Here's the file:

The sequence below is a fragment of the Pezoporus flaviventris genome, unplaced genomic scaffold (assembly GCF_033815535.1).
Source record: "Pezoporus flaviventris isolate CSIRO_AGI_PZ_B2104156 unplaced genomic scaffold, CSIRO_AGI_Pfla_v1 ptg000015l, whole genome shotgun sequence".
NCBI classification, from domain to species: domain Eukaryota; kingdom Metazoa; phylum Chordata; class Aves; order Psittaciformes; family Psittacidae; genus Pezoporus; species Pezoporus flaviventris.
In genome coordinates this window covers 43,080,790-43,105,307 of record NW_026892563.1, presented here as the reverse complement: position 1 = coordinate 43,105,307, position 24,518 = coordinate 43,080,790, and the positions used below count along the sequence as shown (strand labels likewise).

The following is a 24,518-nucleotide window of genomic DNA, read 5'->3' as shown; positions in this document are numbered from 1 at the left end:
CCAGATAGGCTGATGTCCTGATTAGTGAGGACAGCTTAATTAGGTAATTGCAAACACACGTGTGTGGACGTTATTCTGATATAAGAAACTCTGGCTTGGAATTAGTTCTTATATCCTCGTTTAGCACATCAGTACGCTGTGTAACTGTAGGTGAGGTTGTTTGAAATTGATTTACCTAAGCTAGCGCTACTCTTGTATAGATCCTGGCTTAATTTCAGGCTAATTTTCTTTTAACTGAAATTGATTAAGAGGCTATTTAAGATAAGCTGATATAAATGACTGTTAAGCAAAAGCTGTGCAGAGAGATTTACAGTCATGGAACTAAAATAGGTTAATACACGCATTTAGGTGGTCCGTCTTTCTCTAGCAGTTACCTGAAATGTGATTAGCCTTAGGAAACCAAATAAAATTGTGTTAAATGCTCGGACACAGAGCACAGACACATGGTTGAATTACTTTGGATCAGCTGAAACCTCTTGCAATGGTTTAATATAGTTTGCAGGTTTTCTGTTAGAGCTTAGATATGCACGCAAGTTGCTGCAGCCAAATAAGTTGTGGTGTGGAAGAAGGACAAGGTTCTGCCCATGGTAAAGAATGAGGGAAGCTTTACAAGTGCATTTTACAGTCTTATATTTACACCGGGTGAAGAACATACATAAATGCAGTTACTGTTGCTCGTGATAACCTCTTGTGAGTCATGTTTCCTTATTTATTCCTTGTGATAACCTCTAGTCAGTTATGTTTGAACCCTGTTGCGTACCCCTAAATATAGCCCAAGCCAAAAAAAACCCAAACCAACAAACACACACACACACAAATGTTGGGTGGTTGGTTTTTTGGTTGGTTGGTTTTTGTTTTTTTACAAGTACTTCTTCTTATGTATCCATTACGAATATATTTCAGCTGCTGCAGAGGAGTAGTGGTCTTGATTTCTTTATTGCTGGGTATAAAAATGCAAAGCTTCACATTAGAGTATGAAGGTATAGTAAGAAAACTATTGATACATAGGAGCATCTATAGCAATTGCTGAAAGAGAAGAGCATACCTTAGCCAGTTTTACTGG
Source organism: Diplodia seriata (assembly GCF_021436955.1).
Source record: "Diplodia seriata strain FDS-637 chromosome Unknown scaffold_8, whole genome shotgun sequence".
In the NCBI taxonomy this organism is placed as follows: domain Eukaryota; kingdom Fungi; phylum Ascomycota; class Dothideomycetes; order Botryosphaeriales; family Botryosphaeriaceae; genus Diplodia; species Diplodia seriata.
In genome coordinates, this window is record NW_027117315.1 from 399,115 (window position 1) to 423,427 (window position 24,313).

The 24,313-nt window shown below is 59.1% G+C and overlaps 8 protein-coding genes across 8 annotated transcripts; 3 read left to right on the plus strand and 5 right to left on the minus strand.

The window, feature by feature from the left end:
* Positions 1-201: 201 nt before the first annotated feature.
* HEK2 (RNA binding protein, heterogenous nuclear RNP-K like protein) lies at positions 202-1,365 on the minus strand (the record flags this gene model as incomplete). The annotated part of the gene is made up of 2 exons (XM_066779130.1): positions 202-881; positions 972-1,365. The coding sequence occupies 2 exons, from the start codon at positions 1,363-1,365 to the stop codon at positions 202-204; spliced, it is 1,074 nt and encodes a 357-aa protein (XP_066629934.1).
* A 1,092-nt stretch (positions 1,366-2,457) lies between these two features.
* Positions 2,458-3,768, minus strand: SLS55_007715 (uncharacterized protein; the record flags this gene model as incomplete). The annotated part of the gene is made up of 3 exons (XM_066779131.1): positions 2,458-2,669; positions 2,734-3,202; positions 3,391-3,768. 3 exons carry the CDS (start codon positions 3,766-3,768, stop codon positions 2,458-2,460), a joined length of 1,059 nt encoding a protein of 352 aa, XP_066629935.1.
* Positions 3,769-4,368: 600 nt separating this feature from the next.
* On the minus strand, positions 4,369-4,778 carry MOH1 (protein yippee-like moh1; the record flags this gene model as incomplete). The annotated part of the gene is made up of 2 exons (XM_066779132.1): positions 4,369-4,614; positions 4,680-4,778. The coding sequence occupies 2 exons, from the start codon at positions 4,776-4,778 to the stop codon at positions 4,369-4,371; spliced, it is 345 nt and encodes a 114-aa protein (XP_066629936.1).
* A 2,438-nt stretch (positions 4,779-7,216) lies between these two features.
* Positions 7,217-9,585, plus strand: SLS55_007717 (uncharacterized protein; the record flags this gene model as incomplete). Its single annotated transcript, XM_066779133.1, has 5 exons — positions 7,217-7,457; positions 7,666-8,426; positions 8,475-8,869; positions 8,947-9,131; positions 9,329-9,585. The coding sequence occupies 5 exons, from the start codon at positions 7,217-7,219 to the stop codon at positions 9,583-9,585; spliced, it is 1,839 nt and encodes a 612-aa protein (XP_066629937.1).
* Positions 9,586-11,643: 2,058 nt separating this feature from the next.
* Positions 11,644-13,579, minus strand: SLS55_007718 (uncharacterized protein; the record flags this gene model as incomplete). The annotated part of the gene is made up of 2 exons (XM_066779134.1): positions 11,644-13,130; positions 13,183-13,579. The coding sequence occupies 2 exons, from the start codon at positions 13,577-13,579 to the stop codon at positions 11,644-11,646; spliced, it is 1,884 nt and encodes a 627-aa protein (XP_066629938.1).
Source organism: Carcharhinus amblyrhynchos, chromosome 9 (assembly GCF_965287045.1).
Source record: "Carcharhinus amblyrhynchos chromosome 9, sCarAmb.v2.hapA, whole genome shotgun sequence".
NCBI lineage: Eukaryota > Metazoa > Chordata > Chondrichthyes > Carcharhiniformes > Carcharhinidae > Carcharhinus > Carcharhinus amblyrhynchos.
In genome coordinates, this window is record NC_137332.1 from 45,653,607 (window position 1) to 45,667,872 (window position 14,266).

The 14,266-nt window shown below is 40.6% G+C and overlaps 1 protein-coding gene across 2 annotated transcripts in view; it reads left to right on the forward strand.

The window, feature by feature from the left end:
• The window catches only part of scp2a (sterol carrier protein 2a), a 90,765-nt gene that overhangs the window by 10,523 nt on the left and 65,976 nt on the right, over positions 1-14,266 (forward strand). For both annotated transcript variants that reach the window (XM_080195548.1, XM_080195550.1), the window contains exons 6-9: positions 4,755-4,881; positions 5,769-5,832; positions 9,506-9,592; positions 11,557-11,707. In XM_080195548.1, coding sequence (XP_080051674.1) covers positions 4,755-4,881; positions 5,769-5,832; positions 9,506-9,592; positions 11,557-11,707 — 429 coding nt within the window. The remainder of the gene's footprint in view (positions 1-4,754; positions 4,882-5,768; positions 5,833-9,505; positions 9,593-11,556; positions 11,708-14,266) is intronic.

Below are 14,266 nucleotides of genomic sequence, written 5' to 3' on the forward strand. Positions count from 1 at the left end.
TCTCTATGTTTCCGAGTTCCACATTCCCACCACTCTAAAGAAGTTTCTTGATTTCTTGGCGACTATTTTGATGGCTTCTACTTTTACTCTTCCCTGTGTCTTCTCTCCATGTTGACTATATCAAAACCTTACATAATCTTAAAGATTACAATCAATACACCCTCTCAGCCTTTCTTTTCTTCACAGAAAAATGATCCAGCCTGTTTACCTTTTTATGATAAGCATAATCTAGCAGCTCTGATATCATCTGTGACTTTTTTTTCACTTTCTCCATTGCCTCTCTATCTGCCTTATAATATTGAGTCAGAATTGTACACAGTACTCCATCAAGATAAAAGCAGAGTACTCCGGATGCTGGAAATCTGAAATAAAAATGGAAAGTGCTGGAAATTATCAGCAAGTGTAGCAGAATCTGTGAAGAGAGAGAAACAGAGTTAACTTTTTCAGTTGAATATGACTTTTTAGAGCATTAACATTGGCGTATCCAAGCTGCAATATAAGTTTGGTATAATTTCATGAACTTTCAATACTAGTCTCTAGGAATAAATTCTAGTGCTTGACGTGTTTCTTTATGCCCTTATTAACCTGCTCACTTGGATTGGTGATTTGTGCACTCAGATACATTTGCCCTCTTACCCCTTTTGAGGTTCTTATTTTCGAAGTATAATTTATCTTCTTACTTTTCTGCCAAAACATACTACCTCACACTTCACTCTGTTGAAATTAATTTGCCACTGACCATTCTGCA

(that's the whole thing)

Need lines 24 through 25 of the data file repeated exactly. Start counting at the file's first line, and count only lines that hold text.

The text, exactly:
Source record: "Carcharhinus amblyrhynchos chromosome 9, sCarAmb.v2.hapA, whole genome shotgun sequence".
NCBI lineage: Eukaryota > Metazoa > Chordata > Chondrichthyes > Carcharhiniformes > Carcharhinidae > Carcharhinus > Carcharhinus amblyrhynchos.